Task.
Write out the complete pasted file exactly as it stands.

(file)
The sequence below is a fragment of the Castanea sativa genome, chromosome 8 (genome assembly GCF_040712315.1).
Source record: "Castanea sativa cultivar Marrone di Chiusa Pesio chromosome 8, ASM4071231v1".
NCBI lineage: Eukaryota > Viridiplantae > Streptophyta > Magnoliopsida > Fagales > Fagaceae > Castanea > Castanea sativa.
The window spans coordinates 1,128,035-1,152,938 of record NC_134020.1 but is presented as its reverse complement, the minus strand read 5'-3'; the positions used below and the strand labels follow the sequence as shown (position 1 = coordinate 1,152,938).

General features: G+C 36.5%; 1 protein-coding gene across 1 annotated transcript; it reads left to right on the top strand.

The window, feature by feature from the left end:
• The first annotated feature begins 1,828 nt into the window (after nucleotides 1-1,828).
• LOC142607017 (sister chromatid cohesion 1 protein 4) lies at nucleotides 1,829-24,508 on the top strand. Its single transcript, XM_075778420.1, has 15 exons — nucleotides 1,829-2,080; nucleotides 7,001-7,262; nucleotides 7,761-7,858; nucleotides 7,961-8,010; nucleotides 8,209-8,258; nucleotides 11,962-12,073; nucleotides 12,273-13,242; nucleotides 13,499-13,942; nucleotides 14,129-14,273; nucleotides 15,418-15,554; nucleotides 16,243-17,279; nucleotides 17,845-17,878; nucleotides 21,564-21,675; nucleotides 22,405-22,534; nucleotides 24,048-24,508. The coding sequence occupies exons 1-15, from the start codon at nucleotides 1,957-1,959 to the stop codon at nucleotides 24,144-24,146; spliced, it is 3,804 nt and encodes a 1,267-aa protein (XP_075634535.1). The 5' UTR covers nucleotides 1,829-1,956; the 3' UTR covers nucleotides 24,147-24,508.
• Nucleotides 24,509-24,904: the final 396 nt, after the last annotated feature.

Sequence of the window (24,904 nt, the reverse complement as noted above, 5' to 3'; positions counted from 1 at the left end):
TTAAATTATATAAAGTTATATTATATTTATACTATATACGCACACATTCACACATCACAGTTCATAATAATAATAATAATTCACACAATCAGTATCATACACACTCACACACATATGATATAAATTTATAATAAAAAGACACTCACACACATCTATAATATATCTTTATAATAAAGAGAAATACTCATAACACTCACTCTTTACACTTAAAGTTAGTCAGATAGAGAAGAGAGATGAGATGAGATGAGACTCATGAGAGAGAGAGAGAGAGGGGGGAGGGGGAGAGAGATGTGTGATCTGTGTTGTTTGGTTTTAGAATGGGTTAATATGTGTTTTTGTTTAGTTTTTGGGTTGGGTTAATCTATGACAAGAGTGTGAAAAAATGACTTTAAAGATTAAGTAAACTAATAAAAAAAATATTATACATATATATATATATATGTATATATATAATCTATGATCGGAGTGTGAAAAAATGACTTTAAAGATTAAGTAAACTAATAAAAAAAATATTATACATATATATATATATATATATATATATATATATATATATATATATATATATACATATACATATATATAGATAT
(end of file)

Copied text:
The sequence below is a fragment of the Castanea sativa genome, chromosome 8 (genome assembly GCF_040712315.1).
Source record: "Castanea sativa cultivar Marrone di Chiusa Pesio chromosome 8, ASM4071231v1".
NCBI lineage: Eukaryota > Viridiplantae > Streptophyta > Magnoliopsida > Fagales > Fagaceae > Castanea > Castanea sativa.
The window spans coordinates 1,128,035-1,152,938 of record NC_134020.1 but is presented as its reverse complement, the minus strand read 5'-3'; the positions used below and the strand labels follow the sequence as shown (position 1 = coordinate 1,152,938).

General features: G+C 36.5%; 1 protein-coding gene across 1 annotated transcript; it reads left to right on the top strand.

The window, feature by feature from the left end:
• The first annotated feature begins 1,828 nt into the window (after nucleotides 1-1,828).
• LOC142607017 (sister chromatid cohesion 1 protein 4) lies at nucleotides 1,829-24,508 on the top strand. Its single transcript, XM_075778420.1, has 15 exons — nucleotides 1,829-2,080; nucleotides 7,001-7,262; nucleotides 7,761-7,858; nucleotides 7,961-8,010; nucleotides 8,209-8,258; nucleotides 11,962-12,073; nucleotides 12,273-13,242; nucleotides 13,499-13,942; nucleotides 14,129-14,273; nucleotides 15,418-15,554; nucleotides 16,243-17,279; nucleotides 17,845-17,878; nucleotides 21,564-21,675; nucleotides 22,405-22,534; nucleotides 24,048-24,508. The coding sequence occupies exons 1-15, from the start codon at nucleotides 1,957-1,959 to the stop codon at nucleotides 24,144-24,146; spliced, it is 3,804 nt and encodes a 1,267-aa protein (XP_075634535.1). The 5' UTR covers nucleotides 1,829-1,956; the 3' UTR covers nucleotides 24,147-24,508.
• Nucleotides 24,509-24,904: the final 396 nt, after the last annotated feature.

Sequence of the window (24,904 nt, the reverse complement as noted above, 5' to 3'; positions counted from 1 at the left end):
TTAAATTATATAAAGTTATATTATATTTATACTATATACGCACACATTCACACATCACAGTTCATAATAATAATAATAATTCACACAATCAGTATCATACACACTCACACACATATGATATAAATTTATAATAAAAAGACACTCACACACATCTATAATATATCTTTATAATAAAGAGAAATACTCATAACACTCACTCTTTACACTTAAAGTTAGTCAGATAGAGAAGAGAGATGAGATGAGATGAGACTCATGAGAGAGAGAGAGAGAGGGGGGAGGGGGAGAGAGATGTGTGATCTGTGTTGTTTGGTTTTAGAATGGGTTAATATGTGTTTTTGTTTAGTTTTTGGGTTGGGTTAATCTATGACAAGAGTGTGAAAAAATGACTTTAAAGATTAAGTAAACTAATAAAAAAAATATTATACATATATATATATATATGTATATATATAATCTATGATCGGAGTGTGAAAAAATGACTTTAAAGATTAAGTAAACTAATAAAAAAAATATTATACATATATATATATATATATATATATATATATATATATATATATATATATATACATATACATATATATAGATAT